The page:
One of the final low-level insults (or a simple micro-aggression) comes when Picard quotes Moby Dick to Lily and she responds:
“Actually, I never read it.”
Examining this from a screenwriting perspective, Lily’s line was supposed to act as a logical bridge for Picard to explain the premise further to the audience, many of whom never having read Moby Dick themselves (despite the fact that they enjoyed the Star Trek version back in 1982, when it was called The Wrath of Khan). But since Lily seems to have nothing but “street smarts,” space fantasy’s aversion to showing book-intelligent (and formally educated) black women on screen continues on.
[Sidenote: For those who’ll point to any of Lily’s accomplishments in novels or non-game media, it will only serve to prove a point that I’ve been making since my examination of Eragon; the “awesomeness” of women of color is confined to the books. For Star Trek, these are considered NOT to be part of the continuity of the “Star Trek Universe.” I also stress this about Uhura in my review of Star Trek 6. Keep this in mind if you choose to respond in such a manner.]
Much like Generations, Dr. Crusher has relatively few lines and disappears for all intents and purposes after she activates the self-destruct sequence. She has this happen to her once more in Nemesis. For Insurrection, she still does a disappearing act, but she does at least get to shoot a gun at least once.
Proud Warrior Worf:
When Picard goes full-tilt Ahab, Worf, as the senior Command track officer (Crusher actually outranks Worf, but is not considered to be command track) objects to
Ahab’s Picard’s pointless struggling against the Borg at this point of the film. When Ahab Picard decides to raise Worf’s heckles, Worf responds by threatening Picard with death (which is the scene you see in the trailer). It should be noted that Worf actually does kill nearly everyone who has called him a coward…most times where they stood. But most of the scriptwriters for Star Trek spent their time trying to make the Big Klingon Brute the butt of idiotic jokes, especially when they were not necessary. It was as if the production staff continuously loses sight of perspective and instead delves into insanity.
You can draw a straight line from Michael Dorn’s Worf to Christopher Judge’s T’ealc (who has his own issues).
One of the major criticisms of Hollywood screenwriters and producers is that their products are the result of “not living life.” In other words, not knowing of an existence outside of the Hollywood bubble. The movie I recommend for watching this contrast in the context of this review is “The Right Stuff,” which is a dramatized account of some the United States’ ventures in the air and going into space. The personalities of the men involved with NASA & the US Air Force show a marked difference from the Zefram Cochrane in this movie; their endpoints and motivations are different, even though they have the same kind of goal at the end. [That is, if you can stomach the soft-power racism and typical gender roles in The Right Stuff.]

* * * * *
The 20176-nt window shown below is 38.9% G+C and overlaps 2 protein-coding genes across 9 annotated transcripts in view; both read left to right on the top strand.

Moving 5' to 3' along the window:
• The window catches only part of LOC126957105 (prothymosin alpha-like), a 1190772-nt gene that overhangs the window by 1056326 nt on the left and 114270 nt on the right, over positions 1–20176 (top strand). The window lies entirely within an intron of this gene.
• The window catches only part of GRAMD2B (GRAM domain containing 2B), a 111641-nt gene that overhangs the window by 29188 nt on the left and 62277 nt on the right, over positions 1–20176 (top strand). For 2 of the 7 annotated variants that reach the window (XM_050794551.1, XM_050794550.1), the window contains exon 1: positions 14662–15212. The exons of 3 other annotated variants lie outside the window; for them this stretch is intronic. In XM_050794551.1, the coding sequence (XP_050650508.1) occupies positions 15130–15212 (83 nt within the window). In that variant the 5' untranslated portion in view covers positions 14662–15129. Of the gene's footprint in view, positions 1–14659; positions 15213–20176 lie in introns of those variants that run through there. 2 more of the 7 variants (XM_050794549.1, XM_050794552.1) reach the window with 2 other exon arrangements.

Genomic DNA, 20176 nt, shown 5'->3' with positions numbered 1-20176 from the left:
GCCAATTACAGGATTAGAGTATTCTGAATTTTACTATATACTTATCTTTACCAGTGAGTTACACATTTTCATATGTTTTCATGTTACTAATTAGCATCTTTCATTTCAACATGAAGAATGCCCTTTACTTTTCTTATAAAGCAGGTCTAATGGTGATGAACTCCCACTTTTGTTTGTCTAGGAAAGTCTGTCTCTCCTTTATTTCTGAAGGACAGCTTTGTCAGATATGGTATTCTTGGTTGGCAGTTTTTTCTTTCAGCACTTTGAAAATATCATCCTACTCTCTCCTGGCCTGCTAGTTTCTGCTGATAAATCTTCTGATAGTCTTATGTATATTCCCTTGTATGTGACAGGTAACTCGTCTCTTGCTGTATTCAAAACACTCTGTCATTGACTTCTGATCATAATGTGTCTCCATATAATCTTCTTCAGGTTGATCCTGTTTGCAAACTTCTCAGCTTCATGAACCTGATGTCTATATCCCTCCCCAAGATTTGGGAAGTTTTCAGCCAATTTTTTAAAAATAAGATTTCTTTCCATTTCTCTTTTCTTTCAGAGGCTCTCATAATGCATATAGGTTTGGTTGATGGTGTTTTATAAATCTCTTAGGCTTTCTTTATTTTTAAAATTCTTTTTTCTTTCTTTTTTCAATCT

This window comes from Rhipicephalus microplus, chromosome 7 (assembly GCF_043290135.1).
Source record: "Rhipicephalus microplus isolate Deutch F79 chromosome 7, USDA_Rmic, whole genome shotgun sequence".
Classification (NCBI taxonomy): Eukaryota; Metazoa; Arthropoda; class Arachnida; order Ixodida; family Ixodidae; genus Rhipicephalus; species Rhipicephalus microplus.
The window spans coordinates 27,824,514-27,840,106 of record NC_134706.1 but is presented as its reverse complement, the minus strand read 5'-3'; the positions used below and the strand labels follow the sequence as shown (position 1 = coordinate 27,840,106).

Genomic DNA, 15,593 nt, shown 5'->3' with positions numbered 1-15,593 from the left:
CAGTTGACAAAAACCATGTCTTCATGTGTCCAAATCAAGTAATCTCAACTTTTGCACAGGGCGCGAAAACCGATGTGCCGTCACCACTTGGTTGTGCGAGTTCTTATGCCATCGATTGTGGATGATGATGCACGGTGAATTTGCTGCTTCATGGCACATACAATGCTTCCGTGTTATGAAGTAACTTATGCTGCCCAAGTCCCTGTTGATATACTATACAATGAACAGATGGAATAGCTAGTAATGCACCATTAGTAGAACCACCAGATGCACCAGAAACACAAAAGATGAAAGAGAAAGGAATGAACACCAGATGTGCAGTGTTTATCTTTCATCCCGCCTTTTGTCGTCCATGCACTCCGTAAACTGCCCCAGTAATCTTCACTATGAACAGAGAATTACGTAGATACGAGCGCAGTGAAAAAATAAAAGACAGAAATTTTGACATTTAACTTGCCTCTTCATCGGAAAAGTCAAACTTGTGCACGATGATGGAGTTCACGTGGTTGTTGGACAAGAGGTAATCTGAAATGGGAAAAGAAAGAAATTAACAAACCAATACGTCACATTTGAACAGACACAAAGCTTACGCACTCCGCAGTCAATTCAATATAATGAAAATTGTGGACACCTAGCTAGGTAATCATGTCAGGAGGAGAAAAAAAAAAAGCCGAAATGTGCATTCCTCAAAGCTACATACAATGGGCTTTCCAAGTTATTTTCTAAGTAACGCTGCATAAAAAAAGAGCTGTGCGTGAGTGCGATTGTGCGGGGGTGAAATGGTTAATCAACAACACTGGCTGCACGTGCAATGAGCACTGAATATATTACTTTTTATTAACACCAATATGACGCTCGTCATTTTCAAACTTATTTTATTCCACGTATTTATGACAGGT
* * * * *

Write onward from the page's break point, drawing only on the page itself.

It’s hard to take fandom’s defenses of a franchise seriously when the franchise producer’s disdain for products they don’t produce appear time-and-time again. But, to do so this time, they reduce the franchise’s scariest villain to a sex object AND they turn TOS’s version of Chuck Yeager-Einstein to Cliff Clavin. The only woman of color with any appreciable screentime is an angry and sassy black woman; the other women of color are walk-ons with no lines (except for Patti Yatsutake, who gets one, give or take a hole in the wall).
All in all, Jonathan Frakes as movie director isn’t all that bad, considering that he takes a screenplay almost as bad as Generations and turns in a workman-like performance. However, “Action-Picard” doesn’t seem to work that well. Normally, the Captain Ahab character dies because he allows his obsession to blind him to far more immediate and critical responsibilities (H/T: Leonard McCoy). But Action Picard gets a just-in-time save from a sassy black woman, so it’s supposed to be okay. Data’s plotline makes little sense in both the short and the long term, and seems to have been a rip-off of “The Enterprise Incident” falsetto romance between Spock and the female Romulan commander. Crusher is pushed to the side, Worf is the idiot brute – even when he is right, LaForge is stuck fixing things, and Troi is only allowed to get drunk. It’s as if her empathic powers are completely useless (and thanks to the incompetent clods that write for Trek, they are).
Watch First Contact. And then do this.